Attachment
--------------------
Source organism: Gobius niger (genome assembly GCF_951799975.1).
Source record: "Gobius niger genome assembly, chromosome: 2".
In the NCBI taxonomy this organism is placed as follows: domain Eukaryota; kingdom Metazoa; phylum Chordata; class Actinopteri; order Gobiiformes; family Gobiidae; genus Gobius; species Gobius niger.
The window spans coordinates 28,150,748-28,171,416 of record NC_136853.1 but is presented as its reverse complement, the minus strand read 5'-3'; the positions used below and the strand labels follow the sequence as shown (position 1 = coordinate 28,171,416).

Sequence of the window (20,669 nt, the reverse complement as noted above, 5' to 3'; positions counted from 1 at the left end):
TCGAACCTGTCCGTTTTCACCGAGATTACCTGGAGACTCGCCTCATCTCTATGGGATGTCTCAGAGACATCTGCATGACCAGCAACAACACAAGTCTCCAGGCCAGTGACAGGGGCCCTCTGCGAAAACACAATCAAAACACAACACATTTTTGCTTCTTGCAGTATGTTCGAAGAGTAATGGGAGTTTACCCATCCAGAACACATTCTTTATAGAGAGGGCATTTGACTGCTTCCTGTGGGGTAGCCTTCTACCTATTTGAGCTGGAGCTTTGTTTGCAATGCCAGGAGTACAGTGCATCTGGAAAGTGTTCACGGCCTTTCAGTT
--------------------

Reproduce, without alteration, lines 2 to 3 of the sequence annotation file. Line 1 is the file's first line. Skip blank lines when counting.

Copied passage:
Source record: "Gobius niger genome assembly, chromosome: 2".
In the NCBI taxonomy this organism is placed as follows: domain Eukaryota; kingdom Metazoa; phylum Chordata; class Actinopteri; order Gobiiformes; family Gobiidae; genus Gobius; species Gobius niger.